Okay, so I think regular visitors to my blog are aware that Karin Slaughter can’t do much wrong in my eyes and I always get a little bit excited when one of her short stories rolls around on my Short Stories Challenge. As the synopsis suggests, “vintage Slaughter,” is perfect terminology to use as what happens during this story is shocking, compelling and disturbing, everything I’ve come to expect from the author and yet she still manages to surprise me, every single time.

This very dark, twisted little tale involves two brothers who have a very interesting relationship with each other and a are a bit different from the norm. I do want to veer away from spoilers as I really enjoyed the surprise myself when the reader finds out what makes them special but it might make writing this review quite tough, apologies for any vagueness! The brothers are called Kirk and Wayne and are as different as chalk and cheese. Kirk is the more confident, wise-cracking, brash brother that has a bit of an eye for the ladies and Wayne is the softer, more unassuming, shy brother of the two which causes its own problems for Kirk for reasons I simply cannot divulge. However, one night they pay a prostitute to ahem… service Kirk in the back of their van at a club and things go very badly. This is the tale of the relationship between a very unique set of brothers that has been simmering just below boiling point for so long, but one catastrophic set of events tips things right over the edge and changes both brothers lives forever.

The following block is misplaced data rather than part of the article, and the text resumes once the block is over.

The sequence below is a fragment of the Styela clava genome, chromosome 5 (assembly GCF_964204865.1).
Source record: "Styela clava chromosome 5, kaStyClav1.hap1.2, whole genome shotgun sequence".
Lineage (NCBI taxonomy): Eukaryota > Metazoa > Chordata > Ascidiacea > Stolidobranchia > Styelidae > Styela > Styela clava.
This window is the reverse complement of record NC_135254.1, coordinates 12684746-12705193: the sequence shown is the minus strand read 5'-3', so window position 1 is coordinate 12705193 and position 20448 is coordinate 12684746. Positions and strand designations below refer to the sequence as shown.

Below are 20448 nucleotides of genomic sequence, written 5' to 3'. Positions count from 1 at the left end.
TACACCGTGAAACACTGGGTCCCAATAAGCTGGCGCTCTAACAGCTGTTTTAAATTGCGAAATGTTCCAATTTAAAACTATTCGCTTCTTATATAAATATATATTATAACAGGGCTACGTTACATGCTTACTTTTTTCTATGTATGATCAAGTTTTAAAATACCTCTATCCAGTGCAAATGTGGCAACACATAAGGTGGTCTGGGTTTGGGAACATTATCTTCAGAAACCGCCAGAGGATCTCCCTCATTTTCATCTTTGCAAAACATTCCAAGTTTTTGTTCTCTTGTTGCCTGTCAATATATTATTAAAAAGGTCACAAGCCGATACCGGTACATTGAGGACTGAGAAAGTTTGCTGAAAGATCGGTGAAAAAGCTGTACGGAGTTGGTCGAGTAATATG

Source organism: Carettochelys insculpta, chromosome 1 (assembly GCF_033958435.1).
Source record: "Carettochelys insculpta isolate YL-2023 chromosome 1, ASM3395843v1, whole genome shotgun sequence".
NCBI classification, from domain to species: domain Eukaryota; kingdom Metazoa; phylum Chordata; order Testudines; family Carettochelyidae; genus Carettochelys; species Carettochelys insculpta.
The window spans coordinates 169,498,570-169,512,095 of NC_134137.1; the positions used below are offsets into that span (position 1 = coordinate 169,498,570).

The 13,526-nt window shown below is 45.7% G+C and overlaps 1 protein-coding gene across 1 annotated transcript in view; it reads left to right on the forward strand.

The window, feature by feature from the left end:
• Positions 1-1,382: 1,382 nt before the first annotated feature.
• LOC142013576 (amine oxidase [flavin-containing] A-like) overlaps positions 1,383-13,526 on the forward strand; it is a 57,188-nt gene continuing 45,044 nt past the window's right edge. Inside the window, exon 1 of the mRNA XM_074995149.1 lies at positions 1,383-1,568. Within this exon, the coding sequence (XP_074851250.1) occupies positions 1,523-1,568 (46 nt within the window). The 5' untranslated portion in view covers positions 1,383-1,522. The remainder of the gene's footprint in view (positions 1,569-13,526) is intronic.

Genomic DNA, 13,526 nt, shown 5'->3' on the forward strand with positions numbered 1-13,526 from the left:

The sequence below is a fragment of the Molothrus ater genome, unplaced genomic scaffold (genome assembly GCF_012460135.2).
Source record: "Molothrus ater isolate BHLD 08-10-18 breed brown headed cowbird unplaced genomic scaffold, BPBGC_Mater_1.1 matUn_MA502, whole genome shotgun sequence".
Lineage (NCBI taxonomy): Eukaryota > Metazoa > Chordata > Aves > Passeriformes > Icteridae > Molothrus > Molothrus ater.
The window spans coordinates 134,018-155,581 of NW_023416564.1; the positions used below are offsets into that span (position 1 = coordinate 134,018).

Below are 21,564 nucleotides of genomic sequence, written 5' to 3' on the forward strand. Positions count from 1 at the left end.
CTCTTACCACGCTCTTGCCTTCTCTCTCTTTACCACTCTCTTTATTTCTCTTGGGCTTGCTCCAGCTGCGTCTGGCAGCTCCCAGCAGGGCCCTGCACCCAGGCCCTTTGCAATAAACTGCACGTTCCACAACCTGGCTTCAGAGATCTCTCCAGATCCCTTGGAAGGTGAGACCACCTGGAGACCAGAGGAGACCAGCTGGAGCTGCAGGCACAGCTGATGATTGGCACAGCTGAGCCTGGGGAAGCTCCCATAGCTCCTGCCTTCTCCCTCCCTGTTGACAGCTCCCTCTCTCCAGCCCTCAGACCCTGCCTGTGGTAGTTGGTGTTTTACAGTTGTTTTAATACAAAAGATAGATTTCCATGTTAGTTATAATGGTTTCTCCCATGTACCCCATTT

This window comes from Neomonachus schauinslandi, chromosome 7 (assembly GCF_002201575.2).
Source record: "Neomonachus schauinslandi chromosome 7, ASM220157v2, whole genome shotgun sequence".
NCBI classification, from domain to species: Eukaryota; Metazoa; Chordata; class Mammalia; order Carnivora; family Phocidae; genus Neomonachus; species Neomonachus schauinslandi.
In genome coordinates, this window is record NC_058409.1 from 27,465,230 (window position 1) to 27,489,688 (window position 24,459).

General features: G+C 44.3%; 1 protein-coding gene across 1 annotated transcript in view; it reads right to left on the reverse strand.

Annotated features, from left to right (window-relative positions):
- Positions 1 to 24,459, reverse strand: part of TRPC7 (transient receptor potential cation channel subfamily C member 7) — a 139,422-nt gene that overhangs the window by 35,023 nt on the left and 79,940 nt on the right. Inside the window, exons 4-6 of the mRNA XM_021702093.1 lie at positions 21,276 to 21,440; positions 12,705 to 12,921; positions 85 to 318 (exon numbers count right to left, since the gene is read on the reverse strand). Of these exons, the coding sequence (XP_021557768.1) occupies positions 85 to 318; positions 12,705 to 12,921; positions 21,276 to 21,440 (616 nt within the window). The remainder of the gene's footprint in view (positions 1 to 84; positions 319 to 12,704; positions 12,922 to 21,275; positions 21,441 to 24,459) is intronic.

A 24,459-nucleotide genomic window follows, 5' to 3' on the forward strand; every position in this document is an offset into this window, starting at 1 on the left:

Doesn’t sound too very shocking in the grand scheme of things? Think again. There’s a lot of things I’m not able to say in this review for fear of ruining the shock factor that I myself felt when I realised the direction Slaughter was taking the narrative. She has a fantastic way of writing the most loathsome characters, like Kirk, the self-assured yet incredibly dangerous brother who I loved reading about but made my skin crawl with his actions and the decisions he makes. The author describes it herself on GoodReads as a bit of a departure story for her from what she usually writes and there are a couple of lower starred reviews that may reflect this. For me however, I thought it was a disturbing yet intriguing read with many of her classic trademarks that I appreciated. Maybe it’s not a story for everyone sure, especially the more sensitive or easily offended but personally, I think she’s knocked it out of the park once again.